The University of Florida Water Institute is cohosting a seminar on Nov. 17 featuring a presentation on “Insights from Geocognition Research About How to Effectively Engage Public Audiences with Climate Change Related Information” by Dr. Karen McNeal, Molette Endowed Professor, Department of Geological Sciences at Auburn University.

Register for the seminar HERE.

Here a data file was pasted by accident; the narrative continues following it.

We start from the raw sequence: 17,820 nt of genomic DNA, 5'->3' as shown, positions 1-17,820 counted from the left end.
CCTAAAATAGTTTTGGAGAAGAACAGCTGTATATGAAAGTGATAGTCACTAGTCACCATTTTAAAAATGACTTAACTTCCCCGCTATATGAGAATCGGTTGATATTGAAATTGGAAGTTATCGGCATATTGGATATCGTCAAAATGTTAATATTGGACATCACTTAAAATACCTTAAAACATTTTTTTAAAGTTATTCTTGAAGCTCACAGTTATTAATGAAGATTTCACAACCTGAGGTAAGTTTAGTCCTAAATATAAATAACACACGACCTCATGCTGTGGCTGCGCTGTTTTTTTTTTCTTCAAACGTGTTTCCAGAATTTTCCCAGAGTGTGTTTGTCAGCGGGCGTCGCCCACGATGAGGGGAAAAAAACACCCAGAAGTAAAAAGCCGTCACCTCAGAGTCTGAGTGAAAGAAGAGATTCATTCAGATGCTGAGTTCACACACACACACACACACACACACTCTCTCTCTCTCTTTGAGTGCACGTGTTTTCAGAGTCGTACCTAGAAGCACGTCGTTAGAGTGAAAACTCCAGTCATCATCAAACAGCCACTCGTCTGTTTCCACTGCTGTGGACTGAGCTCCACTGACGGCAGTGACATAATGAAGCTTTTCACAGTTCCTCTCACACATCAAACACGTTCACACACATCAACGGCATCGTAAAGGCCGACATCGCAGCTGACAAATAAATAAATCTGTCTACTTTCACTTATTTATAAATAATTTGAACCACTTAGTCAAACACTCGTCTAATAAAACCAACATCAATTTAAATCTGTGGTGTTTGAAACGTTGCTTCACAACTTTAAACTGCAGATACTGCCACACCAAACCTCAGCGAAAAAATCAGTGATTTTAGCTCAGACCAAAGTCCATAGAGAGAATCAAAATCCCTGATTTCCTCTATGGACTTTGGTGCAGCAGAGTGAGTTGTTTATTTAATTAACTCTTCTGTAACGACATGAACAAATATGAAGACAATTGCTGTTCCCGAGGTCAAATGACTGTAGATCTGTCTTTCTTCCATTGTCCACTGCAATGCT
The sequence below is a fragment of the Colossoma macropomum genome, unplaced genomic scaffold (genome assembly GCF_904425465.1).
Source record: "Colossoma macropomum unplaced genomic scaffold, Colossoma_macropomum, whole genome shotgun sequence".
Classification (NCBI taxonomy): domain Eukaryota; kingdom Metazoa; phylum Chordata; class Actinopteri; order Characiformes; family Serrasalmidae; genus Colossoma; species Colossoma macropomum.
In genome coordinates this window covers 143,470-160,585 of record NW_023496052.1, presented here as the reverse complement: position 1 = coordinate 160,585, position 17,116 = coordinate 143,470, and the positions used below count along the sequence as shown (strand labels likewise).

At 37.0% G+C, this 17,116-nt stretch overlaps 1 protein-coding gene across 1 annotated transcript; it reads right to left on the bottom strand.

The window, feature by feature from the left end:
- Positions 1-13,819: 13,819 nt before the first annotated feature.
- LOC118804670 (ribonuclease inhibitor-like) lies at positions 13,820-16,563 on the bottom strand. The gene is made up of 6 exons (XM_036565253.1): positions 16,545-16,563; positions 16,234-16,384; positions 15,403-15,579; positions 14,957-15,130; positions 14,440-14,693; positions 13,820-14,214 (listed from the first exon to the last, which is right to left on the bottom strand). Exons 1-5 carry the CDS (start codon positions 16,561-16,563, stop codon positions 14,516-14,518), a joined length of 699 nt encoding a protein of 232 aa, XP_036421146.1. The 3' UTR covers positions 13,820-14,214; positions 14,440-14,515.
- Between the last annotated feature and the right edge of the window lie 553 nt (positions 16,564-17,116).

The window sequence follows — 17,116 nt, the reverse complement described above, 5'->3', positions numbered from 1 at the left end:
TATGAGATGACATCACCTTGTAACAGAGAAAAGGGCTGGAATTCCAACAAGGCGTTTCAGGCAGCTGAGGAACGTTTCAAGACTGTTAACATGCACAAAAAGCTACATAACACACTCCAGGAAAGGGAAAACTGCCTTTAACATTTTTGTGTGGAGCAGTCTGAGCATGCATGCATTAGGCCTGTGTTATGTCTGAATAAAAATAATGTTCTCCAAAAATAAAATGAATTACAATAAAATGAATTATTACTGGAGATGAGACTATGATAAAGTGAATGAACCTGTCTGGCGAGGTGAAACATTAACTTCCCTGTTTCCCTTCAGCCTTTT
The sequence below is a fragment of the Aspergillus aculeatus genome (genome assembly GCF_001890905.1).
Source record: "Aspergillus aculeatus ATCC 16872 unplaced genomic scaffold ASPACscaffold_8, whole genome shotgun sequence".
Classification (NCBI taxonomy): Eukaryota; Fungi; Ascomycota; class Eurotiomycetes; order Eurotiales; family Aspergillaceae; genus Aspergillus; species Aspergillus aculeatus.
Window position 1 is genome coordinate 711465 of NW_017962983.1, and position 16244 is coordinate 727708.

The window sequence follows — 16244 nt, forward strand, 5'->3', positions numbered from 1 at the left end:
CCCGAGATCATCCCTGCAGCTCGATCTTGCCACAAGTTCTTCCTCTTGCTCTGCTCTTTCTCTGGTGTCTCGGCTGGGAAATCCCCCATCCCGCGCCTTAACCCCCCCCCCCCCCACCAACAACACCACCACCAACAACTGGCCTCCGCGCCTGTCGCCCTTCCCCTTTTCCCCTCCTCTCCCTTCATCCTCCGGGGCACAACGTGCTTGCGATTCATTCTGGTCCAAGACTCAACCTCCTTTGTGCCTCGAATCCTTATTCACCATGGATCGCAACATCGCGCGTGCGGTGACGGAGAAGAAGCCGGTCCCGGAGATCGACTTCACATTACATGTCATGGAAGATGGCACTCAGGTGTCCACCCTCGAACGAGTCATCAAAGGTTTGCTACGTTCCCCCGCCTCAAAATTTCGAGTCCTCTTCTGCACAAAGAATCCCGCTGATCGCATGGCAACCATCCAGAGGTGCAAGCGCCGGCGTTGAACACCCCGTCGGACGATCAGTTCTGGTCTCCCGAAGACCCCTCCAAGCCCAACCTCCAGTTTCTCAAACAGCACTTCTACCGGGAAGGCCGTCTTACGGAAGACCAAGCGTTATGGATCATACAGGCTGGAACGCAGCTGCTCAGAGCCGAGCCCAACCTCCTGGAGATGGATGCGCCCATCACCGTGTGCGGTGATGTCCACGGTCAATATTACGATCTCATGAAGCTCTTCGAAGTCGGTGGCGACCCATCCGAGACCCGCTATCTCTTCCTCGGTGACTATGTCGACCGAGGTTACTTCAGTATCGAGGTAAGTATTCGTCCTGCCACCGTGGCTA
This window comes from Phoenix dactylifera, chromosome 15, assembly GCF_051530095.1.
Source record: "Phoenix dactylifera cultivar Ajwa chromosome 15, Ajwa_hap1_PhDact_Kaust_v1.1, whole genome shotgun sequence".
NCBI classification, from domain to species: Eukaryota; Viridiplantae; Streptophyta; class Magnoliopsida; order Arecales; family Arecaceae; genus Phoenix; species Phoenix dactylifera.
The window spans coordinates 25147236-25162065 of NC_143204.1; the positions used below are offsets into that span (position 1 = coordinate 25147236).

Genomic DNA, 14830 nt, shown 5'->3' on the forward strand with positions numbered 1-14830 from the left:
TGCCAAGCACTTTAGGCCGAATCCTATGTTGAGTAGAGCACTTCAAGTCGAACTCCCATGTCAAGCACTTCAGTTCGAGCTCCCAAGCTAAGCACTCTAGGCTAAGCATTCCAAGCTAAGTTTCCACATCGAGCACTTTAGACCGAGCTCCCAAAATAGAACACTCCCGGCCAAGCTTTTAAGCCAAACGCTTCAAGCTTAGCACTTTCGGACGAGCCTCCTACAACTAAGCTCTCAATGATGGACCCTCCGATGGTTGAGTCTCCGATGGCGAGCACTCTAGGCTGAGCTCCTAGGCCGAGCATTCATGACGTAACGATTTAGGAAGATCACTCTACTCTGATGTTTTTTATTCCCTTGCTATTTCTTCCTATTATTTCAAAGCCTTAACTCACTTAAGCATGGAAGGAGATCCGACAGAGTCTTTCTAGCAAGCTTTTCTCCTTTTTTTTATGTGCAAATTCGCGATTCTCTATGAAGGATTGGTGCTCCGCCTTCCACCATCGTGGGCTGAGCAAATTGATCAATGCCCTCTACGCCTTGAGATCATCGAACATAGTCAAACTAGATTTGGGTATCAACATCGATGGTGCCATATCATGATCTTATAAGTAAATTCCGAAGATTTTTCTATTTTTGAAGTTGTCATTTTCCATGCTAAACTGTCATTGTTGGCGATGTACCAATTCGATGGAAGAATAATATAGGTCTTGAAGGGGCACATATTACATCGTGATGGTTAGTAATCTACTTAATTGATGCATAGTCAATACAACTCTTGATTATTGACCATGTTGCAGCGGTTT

Engaging the public about climate change can be challenging for a plethora of reasons, including barriers that relate to cognition and affect. Research has shown that “information is not enough” when engaging the public about climate change topics and that engagement efforts should utilize strategies that have been supported by research in cognitive science, psychology,  climate communication and science education.  The emerging field of geocognition, within the larger geosciences discipline, draws from these research disciplines and applies what is known in these foundational fields to understanding how to robustly measure people’s knowledge and perceptions of climate change as well as their engagement with climate information.  This presentation will describe geocognition research efforts that have utilized: (i) psychometric approaches to characterize how people understand and perceive climate change,  (ii) eye-tracking approaches to measure attention patterns of individuals engaged with climate information (e.g., graphs and figures), (iii) skin biosensors methods to measure how people engage with non-traditional methods (e.g., music) to communicate with the public about climate change, and (iv) qualitative interviews to better understand their perspectives.  The results of these studies will be applied to effective climate engagement practices that have been recommended by communication specialists and that can be utilized by the geoscience community more broadly.